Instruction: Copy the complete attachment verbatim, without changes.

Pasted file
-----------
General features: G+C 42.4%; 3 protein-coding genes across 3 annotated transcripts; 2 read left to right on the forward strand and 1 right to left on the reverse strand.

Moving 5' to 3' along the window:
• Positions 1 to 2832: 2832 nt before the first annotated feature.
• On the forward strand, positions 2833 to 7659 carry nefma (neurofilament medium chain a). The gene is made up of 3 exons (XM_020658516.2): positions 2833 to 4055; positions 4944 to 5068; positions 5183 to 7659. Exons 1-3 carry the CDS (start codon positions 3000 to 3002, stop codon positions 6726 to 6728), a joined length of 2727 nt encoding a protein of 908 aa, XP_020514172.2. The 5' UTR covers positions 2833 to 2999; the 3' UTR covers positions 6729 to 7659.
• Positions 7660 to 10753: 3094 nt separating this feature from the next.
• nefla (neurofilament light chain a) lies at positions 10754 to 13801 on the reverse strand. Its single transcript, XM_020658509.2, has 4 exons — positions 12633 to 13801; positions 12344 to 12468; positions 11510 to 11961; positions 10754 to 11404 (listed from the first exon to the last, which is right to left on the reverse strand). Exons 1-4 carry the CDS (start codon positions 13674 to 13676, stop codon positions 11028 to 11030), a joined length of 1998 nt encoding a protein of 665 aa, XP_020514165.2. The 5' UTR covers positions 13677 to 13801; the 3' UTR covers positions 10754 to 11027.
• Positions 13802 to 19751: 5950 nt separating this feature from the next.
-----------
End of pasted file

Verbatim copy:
General features: G+C 42.4%; 3 protein-coding genes across 3 annotated transcripts; 2 read left to right on the forward strand and 1 right to left on the reverse strand.

Moving 5' to 3' along the window:
• Positions 1 to 2832: 2832 nt before the first annotated feature.
• On the forward strand, positions 2833 to 7659 carry nefma (neurofilament medium chain a). The gene is made up of 3 exons (XM_020658516.2): positions 2833 to 4055; positions 4944 to 5068; positions 5183 to 7659. Exons 1-3 carry the CDS (start codon positions 3000 to 3002, stop codon positions 6726 to 6728), a joined length of 2727 nt encoding a protein of 908 aa, XP_020514172.2. The 5' UTR covers positions 2833 to 2999; the 3' UTR covers positions 6729 to 7659.
• Positions 7660 to 10753: 3094 nt separating this feature from the next.
• nefla (neurofilament light chain a) lies at positions 10754 to 13801 on the reverse strand. Its single transcript, XM_020658509.2, has 4 exons — positions 12633 to 13801; positions 12344 to 12468; positions 11510 to 11961; positions 10754 to 11404 (listed from the first exon to the last, which is right to left on the reverse strand). Exons 1-4 carry the CDS (start codon positions 13674 to 13676, stop codon positions 11028 to 11030), a joined length of 1998 nt encoding a protein of 665 aa, XP_020514165.2. The 5' UTR covers positions 13677 to 13801; the 3' UTR covers positions 10754 to 11027.
• Positions 13802 to 19751: 5950 nt separating this feature from the next.